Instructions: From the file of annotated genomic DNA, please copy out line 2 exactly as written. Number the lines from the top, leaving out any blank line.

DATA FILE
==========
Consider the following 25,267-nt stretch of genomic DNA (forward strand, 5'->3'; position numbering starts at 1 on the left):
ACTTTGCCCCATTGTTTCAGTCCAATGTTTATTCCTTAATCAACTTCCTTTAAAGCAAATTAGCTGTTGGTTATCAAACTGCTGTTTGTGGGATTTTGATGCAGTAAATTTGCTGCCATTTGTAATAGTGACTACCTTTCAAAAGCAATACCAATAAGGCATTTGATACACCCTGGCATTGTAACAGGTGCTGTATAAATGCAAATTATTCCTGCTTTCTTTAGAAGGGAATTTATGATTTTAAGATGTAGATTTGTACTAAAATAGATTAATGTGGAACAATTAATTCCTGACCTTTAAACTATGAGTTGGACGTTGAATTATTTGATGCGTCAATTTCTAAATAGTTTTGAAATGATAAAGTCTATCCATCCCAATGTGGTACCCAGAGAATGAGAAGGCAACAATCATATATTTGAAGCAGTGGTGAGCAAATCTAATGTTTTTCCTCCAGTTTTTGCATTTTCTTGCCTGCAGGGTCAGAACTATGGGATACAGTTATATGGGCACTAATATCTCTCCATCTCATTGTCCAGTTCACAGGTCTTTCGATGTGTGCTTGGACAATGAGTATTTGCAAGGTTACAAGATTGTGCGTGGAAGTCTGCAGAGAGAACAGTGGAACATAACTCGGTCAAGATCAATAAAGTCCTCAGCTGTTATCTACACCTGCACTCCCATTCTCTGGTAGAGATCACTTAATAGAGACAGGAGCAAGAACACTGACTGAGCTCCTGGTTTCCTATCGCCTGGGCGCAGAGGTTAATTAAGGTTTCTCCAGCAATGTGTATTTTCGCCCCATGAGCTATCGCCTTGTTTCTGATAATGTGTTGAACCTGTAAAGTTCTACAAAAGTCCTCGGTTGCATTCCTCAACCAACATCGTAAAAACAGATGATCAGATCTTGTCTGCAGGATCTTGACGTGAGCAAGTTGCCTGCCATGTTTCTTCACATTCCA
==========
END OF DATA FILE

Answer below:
ACTTTGCCCCATTGTTTCAGTCCAATGTTTATTCCTTAATCAACTTCCTTTAAAGCAAATTAGCTGTTGGTTATCAAACTGCTGTTTGTGGGATTTTGATGCAGTAAATTTGCTGCCATTTGTAATAGTGACTACCTTTCAAAAGCAATACCAATAAGGCATTTGATACACCCTGGCATTGTAACAGGTGCTGTATAAATGCAAATTATTCCTGCTTTCTTTAGAAGGGAATTTATGATTTTAAGATGTAGATTTGTACTAAAATAGATTAATGTGGAACAATTAATTCCTGACCTTTAAACTATGAGTTGGACGTTGAATTATTTGATGCGTCAATTTCTAAATAGTTTTGAAATGATAAAGTCTATCCATCCCAATGTGGTACCCAGAGAATGAGAAGGCAACAATCATATATTTGAAGCAGTGGTGAGCAAATCTAATGTTTTTCCTCCAGTTTTTGCATTTTCTTGCCTGCAGGGTCAGAACTATGGGATACAGTTATATGGGCACTAATATCTCTCCATCTCATTGTCCAGTTCACAGGTCTTTCGATGTGTGCTTGGACAATGAGTATTTGCAAGGTTACAAGATTGTGCGTGGAAGTCTGCAGAGAGAACAGTGGAACATAACTCGGTCAAGATCAATAAAGTCCTCAGCTGTTATCTACACCTGCACTCCCATTCTCTGGTAGAGATCACTTAATAGAGACAGGAGCAAGAACACTGACTGAGCTCCTGGTTTCCTATCGCCTGGGCGCAGAGGTTAATTAAGGTTTCTCCAGCAATGTGTATTTTCGCCCCATGAGCTATCGCCTTGTTTCTGATAATGTGTTGAACCTGTAAAGTTCTACAAAAGTCCTCGGTTGCATTCCTCAACCAACATCGTAAAAACAGATGATCAGATCTTGTCTGCAGGATCTTGACGTGAGCAAGTTGCCTGCCATGTTTCTTCACATTCCA